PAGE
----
Like the Supreme Court in Davies and Hall, our decision is based on the goals of discovery, and is further cognizant of the purpose behind section 20012 to preserve the confidentiality of persons involved in accidents. In addition, our opinion is supported by Davies' notation that the “[d]iscovery of a highway defect, and of the State's potential liability for damages caused thereby, serves the salutary purpose of encouraging remedial measures․ [T]here is no public policy favoring nondisclosure to shield the State against such liability.” (36 Cal.3d 300, 204 Cal.Rptr. 154, 682 P.2d 349.)
We further hold that the trial court's error in failing to grant appellants' motion for new trial was prejudicial and therefore reversible. Appellants were deprived of access to information about accidents occurring on a public highway which, the record indicates, respondent fully utilized in preparing its defense and, ultimately, in convincing the jury that a defective highway condition did not exist. Not only were appellants thus prevented from presenting their interpretation of the information which respondent used to defend itself, they were denied the ability to cross-examine respondent about its interpretation of the data. Appellants were consequently denied a fair trial because they were deprived of the right to discover and offer relevant evidence on a material issue.
“Due process of law ․ means according to law. It excludes all arbitrary dealings with persons or property. It shuts out all interference not according to established principles of justice, one of them being the right and opportunity for a hearing: to cross-examine, to meet opposing evidence, and to oppose with evidence ․ The power vested in a judge is to hear and determine, not to determine without hearing. When the Constitution requires a hearing it requires a fair one, ․ To judge in a contested proceeding implies the hearing of evidence from both sides in open court, a comparison of the merits of the evidence of each side, a conclusion from the evidence of where the truth lies, application of the appropriate laws to the facts found, and the rendition of a judgment accordingly.” (Estate of Buchman (1954) 123 Cal.App.2d 546, 560, 267 P.2d 73.)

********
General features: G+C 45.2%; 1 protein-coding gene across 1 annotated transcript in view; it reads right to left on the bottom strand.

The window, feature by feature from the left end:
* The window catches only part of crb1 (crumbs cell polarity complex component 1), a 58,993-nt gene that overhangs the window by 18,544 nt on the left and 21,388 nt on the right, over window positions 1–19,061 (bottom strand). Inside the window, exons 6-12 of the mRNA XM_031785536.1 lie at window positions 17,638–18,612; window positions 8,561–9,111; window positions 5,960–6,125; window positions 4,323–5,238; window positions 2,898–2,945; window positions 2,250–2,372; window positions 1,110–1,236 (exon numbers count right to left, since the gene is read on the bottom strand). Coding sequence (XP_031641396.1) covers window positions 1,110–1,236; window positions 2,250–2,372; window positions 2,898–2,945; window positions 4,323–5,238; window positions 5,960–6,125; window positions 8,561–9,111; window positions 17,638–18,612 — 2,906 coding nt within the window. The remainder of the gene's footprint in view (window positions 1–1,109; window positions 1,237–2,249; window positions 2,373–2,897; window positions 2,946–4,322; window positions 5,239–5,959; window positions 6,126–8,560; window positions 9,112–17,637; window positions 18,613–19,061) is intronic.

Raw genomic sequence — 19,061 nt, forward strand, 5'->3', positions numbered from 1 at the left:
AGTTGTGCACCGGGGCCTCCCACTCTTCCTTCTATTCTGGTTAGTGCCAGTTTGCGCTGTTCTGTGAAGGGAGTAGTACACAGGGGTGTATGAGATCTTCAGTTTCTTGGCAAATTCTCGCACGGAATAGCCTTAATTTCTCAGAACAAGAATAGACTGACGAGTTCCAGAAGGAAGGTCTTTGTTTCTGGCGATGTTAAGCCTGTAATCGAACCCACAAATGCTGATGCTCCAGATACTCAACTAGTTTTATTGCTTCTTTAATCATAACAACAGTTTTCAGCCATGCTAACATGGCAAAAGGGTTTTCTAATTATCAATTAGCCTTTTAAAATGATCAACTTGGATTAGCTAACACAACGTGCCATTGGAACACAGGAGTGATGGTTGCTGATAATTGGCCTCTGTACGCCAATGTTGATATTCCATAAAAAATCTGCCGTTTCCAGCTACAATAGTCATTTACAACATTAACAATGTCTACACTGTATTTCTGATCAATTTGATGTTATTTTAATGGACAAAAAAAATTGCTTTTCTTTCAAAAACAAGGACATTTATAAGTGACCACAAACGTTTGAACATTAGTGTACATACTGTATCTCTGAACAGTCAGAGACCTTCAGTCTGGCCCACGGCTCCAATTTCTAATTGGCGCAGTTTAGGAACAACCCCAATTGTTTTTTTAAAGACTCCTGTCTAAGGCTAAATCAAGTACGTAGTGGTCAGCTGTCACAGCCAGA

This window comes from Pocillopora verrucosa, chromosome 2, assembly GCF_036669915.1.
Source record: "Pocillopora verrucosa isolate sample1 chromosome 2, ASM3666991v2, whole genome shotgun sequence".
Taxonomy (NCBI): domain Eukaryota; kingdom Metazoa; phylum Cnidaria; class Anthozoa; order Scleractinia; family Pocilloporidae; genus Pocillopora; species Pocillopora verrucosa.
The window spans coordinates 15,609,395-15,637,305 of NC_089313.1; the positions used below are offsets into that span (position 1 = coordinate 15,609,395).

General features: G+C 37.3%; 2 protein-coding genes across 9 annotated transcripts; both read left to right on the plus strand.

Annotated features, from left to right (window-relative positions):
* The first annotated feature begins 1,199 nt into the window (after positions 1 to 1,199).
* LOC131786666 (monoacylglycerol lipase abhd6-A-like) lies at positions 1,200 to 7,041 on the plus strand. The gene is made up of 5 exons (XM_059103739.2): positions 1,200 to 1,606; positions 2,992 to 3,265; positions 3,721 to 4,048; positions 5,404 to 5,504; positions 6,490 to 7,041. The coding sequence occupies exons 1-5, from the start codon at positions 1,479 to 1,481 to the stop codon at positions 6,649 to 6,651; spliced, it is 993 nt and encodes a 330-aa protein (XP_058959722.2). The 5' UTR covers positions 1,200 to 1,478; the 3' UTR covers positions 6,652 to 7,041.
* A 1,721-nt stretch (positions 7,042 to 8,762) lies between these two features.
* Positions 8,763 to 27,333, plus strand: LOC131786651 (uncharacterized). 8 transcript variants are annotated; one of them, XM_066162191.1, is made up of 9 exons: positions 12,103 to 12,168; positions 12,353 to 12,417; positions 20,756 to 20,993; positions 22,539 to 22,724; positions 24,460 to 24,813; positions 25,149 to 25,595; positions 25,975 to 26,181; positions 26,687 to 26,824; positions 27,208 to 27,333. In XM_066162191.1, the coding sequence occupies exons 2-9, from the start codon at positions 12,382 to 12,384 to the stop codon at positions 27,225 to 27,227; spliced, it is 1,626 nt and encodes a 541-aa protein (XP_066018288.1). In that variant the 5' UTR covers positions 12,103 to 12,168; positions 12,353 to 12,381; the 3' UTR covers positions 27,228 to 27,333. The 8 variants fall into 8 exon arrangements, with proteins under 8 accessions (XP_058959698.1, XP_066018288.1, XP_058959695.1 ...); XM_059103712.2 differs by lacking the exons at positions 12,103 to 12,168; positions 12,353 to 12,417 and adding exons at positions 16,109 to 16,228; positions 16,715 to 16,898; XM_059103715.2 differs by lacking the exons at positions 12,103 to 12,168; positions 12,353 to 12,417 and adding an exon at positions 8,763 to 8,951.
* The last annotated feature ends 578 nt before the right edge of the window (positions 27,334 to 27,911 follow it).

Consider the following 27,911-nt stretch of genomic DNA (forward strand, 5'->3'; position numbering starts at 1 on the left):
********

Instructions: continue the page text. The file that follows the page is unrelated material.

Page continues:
A fair hearing is a requisite of due process in both civil and criminal trials and its denial constitutes reversible error. Therefore, once determining that a trial court has precluded the opportunity for a fair hearing, the reviewing court need go no further in evaluating the state of the record, as the lower court has acted in excess of its jurisdiction. (2 Witkin, Cal.Procedure (3d ed.) Jurisdiction, § 234, p. 629; 9 Witkin, Cal.Procedure (3d ed.) Appeal, § 364, p. 366; Estate of Buchman, supra.)
The judgment is reversed and remanded for retrial on the issue of respondent's liability to appellants.7